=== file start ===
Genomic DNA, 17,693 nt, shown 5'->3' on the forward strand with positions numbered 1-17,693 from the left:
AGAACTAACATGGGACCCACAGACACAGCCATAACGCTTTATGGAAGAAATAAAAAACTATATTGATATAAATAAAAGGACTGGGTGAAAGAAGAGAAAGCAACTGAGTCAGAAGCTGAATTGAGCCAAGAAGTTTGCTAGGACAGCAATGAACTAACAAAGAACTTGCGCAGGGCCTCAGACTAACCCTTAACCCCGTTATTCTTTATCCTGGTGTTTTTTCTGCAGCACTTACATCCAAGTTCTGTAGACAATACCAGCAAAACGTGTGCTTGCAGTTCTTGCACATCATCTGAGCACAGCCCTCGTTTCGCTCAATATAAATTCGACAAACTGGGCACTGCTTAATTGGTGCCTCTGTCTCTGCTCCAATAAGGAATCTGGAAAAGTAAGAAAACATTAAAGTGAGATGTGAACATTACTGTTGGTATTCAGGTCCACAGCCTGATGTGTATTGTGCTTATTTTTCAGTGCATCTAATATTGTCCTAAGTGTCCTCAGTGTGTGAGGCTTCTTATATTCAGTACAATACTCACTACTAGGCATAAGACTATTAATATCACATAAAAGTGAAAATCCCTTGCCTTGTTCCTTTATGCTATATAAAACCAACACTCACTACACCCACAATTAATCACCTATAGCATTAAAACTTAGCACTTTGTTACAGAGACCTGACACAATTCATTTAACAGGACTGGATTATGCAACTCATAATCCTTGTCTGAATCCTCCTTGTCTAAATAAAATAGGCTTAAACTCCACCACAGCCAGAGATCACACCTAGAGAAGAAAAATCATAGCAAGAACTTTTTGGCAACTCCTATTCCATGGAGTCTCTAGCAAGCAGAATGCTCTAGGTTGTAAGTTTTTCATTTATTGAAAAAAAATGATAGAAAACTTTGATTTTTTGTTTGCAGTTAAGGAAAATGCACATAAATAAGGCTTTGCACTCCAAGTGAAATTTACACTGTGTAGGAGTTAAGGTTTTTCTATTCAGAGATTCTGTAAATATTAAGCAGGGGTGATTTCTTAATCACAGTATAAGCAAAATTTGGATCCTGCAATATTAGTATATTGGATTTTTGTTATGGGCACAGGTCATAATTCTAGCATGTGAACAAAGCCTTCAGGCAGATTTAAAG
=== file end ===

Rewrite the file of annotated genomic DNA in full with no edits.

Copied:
Genomic DNA, 17,693 nt, shown 5'->3' on the forward strand with positions numbered 1-17,693 from the left:
AGAACTAACATGGGACCCACAGACACAGCCATAACGCTTTATGGAAGAAATAAAAAACTATATTGATATAAATAAAAGGACTGGGTGAAAGAAGAGAAAGCAACTGAGTCAGAAGCTGAATTGAGCCAAGAAGTTTGCTAGGACAGCAATGAACTAACAAAGAACTTGCGCAGGGCCTCAGACTAACCCTTAACCCCGTTATTCTTTATCCTGGTGTTTTTTCTGCAGCACTTACATCCAAGTTCTGTAGACAATACCAGCAAAACGTGTGCTTGCAGTTCTTGCACATCATCTGAGCACAGCCCTCGTTTCGCTCAATATAAATTCGACAAACTGGGCACTGCTTAATTGGTGCCTCTGTCTCTGCTCCAATAAGGAATCTGGAAAAGTAAGAAAACATTAAAGTGAGATGTGAACATTACTGTTGGTATTCAGGTCCACAGCCTGATGTGTATTGTGCTTATTTTTCAGTGCATCTAATATTGTCCTAAGTGTCCTCAGTGTGTGAGGCTTCTTATATTCAGTACAATACTCACTACTAGGCATAAGACTATTAATATCACATAAAAGTGAAAATCCCTTGCCTTGTTCCTTTATGCTATATAAAACCAACACTCACTACACCCACAATTAATCACCTATAGCATTAAAACTTAGCACTTTGTTACAGAGACCTGACACAATTCATTTAACAGGACTGGATTATGCAACTCATAATCCTTGTCTGAATCCTCCTTGTCTAAATAAAATAGGCTTAAACTCCACCACAGCCAGAGATCACACCTAGAGAAGAAAAATCATAGCAAGAACTTTTTGGCAACTCCTATTCCATGGAGTCTCTAGCAAGCAGAATGCTCTAGGTTGTAAGTTTTTCATTTATTGAAAAAAAATGATAGAAAACTTTGATTTTTTGTTTGCAGTTAAGGAAAATGCACATAAATAAGGCTTTGCACTCCAAGTGAAATTTACACTGTGTAGGAGTTAAGGTTTTTCTATTCAGAGATTCTGTAAATATTAAGCAGGGGTGATTTCTTAATCACAGTATAAGCAAAATTTGGATCCTGCAATATTAGTATATTGGATTTTTGTTATGGGCACAGGTCATAATTCTAGCATGTGAACAAAGCCTTCAGGCAGATTTAAAG